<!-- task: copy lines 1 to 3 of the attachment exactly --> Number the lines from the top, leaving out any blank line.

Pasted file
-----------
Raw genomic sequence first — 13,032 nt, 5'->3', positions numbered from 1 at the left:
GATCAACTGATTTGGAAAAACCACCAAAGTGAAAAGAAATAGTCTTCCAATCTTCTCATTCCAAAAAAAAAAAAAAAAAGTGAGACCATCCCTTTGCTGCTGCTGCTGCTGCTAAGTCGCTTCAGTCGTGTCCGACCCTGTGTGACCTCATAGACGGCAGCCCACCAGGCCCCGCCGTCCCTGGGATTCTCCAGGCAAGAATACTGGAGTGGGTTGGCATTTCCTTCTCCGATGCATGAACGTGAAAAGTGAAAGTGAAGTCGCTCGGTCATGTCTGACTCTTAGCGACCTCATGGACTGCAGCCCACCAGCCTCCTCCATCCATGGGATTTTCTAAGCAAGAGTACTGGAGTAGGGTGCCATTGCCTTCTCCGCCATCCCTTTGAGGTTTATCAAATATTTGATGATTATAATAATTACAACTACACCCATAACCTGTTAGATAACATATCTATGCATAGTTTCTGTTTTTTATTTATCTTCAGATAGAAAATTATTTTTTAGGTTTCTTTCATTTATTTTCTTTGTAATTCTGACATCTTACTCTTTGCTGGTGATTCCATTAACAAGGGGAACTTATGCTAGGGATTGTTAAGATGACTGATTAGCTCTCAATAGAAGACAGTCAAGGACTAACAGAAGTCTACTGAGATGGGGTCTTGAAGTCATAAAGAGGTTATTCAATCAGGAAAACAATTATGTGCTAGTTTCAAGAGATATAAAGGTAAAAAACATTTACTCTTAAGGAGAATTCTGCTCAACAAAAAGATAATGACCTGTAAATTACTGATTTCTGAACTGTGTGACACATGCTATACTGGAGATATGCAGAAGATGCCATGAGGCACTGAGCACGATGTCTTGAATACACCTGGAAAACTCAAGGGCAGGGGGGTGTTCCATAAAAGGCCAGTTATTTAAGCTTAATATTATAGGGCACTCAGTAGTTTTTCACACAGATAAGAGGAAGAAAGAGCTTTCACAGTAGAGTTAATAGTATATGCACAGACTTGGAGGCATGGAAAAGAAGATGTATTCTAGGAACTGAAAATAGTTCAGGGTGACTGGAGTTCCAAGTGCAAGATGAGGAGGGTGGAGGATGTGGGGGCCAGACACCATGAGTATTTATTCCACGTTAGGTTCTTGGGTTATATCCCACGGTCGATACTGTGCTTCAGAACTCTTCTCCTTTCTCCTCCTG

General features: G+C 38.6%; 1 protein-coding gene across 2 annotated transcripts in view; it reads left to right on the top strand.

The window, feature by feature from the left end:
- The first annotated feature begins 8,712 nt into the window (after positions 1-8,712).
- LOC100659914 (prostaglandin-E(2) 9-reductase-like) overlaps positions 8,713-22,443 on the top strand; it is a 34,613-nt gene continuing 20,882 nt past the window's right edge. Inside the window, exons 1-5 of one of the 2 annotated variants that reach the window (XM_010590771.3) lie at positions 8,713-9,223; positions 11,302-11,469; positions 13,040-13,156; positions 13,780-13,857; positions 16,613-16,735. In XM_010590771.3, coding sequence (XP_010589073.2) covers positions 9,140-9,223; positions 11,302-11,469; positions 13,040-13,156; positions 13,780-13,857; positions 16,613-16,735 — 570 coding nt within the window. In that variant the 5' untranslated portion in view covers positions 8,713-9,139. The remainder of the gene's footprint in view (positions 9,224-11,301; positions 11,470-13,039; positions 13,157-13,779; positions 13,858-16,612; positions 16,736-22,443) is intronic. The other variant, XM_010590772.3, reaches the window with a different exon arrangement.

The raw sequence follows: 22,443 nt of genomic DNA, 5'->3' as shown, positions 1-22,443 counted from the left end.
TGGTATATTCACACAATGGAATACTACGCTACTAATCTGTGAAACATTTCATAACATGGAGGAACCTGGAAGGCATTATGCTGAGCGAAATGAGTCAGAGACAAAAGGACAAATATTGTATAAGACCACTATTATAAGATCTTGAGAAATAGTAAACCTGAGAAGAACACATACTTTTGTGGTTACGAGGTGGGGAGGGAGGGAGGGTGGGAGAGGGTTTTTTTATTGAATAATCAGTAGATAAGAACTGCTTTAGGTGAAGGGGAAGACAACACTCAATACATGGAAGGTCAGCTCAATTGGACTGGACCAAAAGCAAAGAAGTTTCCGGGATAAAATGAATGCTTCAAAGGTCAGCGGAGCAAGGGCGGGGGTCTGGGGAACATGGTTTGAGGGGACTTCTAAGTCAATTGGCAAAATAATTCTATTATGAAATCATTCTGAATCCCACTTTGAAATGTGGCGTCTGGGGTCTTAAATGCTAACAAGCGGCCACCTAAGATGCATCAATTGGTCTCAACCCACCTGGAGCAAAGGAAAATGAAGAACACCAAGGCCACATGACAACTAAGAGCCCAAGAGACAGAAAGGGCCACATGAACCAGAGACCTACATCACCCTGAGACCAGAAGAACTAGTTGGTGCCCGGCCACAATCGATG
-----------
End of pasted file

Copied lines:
Raw genomic sequence first — 13,032 nt, 5'->3', positions numbered from 1 at the left:
GATCAACTGATTTGGAAAAACCACCAAAGTGAAAAGAAATAGTCTTCCAATCTTCTCATTCCAAAAAAAAAAAAAAAAAGTGAGACCATCCCTTTGCTGCTGCTGCTGCTGCTAAGTCGCTTCAGTCGTGTCCGACCCTGTGTGACCTCATAGACGGCAGCCCACCAGGCCCCGCCGTCCCTGGGATTCTCCAGGCAAGAATACTGGAGTGGGTTGGCATTTCCTTCTCCGATGCATGAACGTGAAAAGTGAAAGTGAAGTCGCTCGGTCATGTCTGACTCTTAGCGACCTCATGGACTGCAGCCCACCAGCCTCCTCCATCCATGGGATTTTCTAAGCAAGAGTACTGGAGTAGGGTGCCATTGCCTTCTCCGCCATCCCTTTGAGGTTTATCAAATATTTGATGATTATAATAATTACAACTACACCCATAACCTGTTAGATAACATATCTATGCATAGTTTCTGTTTTTTATTTATCTTCAGATAGAAAATTATTTTTTAGGTTTCTTTCATTTATTTTCTTTGTAATTCTGACATCTTACTCTTTGCTGGTGATTCCATTAACAAGGGGAACTTATGCTAGGGATTGTTAAGATGACTGATTAGCTCTCAATAGAAGACAGTCAAGGACTAACAGAAGTCTACTGAGATGGGGTCTTGAAGTCATAAAGAGGTTATTCAATCAGGAAAACAATTATGTGCTAGTTTCAAGAGATATAAAGGTAAAAAACATTTACTCTTAAGGAGAATTCTGCTCAACAAAAAGATAATGACCTGTAAATTACTGATTTCTGAACTGTGTGACACATGCTATACTGGAGATATGCAGAAGATGCCATGAGGCACTGAGCACGATGTCTTGAATACACCTGGAAAACTCAAGGGCAGGGGGGTGTTCCATAAAAGGCCAGTTATTTAAGCTTAATATTATAGGGCACTCAGTAGTTTTTCACACAGATAAGAGGAAGAAAGAGCTTTCACAGTAGAGTTAATAGTATATGCACAGACTTGGAGGCATGGAAAAGAAGATGTATTCTAGGAACTGAAAATAGTTCAGGGTGACTGGAGTTCCAAGTGCAAGATGAGGAGGGTGGAGGATGTGGGGGCCAGACACCATGAGTATTTATTCCACGTTAGGTTCTTGGGTTATATCCCACGGTCGATACTGTGCTTCAGAACTCTTCTCCTTTCTCCTCCTG

General features: G+C 38.6%; 1 protein-coding gene across 2 annotated transcripts in view; it reads left to right on the top strand.